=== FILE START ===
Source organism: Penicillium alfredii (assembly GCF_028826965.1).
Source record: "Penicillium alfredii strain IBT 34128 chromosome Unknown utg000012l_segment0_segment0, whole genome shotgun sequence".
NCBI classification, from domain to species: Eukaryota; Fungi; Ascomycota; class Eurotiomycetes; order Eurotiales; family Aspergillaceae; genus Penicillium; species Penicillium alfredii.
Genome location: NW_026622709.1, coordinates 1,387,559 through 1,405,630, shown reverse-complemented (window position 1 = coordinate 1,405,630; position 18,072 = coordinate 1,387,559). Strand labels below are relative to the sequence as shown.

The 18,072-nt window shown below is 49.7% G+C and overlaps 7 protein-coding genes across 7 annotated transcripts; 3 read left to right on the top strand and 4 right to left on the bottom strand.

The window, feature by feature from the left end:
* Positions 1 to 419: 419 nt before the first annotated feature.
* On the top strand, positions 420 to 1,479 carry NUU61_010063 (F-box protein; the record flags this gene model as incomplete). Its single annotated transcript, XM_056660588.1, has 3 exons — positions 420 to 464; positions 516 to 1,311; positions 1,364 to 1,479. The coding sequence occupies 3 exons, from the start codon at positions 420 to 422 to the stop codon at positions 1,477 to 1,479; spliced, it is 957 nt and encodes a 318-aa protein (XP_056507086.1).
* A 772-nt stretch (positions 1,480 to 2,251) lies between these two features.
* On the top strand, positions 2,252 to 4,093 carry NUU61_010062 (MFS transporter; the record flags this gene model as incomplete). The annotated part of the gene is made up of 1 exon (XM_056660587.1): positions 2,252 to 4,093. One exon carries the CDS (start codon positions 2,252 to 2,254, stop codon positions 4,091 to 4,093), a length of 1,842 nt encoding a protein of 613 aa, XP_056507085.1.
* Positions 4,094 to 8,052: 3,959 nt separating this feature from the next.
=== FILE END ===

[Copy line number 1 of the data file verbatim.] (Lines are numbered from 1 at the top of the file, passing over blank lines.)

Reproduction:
Source organism: Penicillium alfredii (assembly GCF_028826965.1).